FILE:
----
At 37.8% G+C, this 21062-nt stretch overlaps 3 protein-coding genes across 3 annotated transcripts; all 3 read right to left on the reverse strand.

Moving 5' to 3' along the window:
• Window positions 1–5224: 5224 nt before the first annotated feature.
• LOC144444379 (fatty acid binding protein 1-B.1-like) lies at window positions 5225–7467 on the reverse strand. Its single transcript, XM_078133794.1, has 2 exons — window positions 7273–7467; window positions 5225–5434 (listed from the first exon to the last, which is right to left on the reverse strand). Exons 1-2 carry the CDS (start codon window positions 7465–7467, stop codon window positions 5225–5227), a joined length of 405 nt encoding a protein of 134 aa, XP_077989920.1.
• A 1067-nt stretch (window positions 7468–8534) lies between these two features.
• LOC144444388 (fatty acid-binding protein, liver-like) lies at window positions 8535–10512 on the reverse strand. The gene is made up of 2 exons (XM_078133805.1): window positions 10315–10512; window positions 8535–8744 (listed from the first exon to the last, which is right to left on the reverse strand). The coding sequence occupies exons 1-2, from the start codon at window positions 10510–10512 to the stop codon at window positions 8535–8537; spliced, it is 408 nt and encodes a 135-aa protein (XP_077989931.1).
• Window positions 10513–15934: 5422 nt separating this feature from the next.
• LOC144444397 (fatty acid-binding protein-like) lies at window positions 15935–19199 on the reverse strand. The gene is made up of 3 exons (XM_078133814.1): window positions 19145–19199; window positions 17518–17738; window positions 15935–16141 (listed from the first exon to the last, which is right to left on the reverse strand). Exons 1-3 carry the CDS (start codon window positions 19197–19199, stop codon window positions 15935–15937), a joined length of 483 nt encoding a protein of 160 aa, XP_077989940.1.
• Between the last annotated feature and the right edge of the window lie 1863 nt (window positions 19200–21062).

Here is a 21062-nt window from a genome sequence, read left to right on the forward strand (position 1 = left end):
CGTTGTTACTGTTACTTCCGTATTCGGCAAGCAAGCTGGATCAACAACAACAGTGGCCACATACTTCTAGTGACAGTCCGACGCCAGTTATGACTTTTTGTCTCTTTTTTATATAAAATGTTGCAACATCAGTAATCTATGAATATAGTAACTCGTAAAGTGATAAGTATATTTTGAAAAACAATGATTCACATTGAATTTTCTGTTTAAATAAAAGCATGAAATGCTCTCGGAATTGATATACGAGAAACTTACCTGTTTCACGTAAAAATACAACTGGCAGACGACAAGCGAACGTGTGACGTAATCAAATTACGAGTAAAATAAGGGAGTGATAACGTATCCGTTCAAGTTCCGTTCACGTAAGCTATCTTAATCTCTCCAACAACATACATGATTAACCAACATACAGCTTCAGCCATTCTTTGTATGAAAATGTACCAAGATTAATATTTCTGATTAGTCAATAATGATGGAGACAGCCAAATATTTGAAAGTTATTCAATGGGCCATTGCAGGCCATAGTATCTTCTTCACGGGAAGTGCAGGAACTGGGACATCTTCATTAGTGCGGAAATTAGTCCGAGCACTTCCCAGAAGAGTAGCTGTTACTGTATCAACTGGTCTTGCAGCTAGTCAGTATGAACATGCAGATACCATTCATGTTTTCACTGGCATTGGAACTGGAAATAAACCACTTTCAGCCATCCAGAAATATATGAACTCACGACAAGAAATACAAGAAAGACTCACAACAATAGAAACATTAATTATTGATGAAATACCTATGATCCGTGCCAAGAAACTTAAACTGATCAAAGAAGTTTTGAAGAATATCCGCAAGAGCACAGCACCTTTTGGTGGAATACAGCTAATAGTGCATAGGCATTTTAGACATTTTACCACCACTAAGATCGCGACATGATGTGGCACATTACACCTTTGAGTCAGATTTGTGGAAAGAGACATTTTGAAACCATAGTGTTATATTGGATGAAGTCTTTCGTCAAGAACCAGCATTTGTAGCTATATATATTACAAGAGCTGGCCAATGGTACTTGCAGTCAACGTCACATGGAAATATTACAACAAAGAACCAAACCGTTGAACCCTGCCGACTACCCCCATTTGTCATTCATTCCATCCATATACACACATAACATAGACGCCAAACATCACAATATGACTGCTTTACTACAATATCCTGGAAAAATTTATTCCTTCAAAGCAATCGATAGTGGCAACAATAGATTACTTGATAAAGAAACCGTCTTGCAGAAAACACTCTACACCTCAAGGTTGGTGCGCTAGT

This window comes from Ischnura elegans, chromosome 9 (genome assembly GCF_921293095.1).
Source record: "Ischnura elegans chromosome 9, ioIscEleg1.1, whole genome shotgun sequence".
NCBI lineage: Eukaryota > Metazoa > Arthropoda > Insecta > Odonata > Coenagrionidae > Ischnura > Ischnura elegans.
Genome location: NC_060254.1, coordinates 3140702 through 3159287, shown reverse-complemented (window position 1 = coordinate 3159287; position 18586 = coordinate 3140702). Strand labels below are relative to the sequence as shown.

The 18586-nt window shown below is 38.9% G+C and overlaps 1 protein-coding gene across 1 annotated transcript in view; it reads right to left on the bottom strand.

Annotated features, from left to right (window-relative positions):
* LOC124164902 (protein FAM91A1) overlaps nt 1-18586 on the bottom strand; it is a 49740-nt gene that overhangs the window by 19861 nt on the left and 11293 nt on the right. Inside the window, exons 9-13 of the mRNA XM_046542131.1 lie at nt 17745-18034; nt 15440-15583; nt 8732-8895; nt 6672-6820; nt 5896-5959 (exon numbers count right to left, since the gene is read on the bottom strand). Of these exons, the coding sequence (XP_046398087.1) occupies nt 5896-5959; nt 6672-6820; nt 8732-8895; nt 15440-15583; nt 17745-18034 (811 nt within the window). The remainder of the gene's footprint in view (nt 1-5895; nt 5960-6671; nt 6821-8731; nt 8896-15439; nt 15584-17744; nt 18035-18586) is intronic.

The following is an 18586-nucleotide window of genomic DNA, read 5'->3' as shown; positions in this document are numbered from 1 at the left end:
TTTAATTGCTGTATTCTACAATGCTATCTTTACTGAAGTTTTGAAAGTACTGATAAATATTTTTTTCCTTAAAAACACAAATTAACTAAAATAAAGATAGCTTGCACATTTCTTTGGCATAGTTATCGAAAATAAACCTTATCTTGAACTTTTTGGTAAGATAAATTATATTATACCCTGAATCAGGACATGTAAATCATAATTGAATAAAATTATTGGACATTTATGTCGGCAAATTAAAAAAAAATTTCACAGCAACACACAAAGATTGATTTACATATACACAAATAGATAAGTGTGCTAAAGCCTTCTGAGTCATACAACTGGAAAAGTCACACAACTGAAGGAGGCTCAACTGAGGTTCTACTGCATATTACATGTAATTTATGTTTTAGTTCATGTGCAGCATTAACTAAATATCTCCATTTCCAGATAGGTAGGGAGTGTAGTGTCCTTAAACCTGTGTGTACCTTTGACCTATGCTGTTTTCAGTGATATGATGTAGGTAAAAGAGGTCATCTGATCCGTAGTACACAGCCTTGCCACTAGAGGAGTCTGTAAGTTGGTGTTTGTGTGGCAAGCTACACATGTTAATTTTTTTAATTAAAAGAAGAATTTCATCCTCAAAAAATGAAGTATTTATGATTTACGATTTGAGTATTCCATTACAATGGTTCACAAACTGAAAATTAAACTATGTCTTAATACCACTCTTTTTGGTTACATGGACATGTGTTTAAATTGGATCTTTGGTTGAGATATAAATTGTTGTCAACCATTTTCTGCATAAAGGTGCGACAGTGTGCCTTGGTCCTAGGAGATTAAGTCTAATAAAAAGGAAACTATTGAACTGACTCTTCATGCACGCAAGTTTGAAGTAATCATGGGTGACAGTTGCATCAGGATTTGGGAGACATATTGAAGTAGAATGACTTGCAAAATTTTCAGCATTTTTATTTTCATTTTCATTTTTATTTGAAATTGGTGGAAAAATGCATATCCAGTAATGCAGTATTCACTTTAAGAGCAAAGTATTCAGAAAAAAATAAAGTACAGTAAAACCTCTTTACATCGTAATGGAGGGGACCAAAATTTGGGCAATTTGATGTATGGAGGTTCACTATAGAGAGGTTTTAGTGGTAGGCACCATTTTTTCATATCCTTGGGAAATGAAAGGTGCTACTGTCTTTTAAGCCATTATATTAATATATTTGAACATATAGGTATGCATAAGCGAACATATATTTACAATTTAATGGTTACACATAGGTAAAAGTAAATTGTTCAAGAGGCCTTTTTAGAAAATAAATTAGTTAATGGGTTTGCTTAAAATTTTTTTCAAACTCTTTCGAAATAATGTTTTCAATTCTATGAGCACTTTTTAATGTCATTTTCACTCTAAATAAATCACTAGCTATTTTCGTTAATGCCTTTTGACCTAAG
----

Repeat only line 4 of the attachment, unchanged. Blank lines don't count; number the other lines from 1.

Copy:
• LOC144444379 (fatty acid binding protein 1-B.1-like) lies at window positions 5225–7467 on the reverse strand. Its single transcript, XM_078133794.1, has 2 exons — window positions 7273–7467; window positions 5225–5434 (listed from the first exon to the last, which is right to left on the reverse strand). Exons 1-2 carry the CDS (start codon window positions 7465–7467, stop codon window positions 5225–5227), a joined length of 405 nt encoding a protein of 134 aa, XP_077989920.1.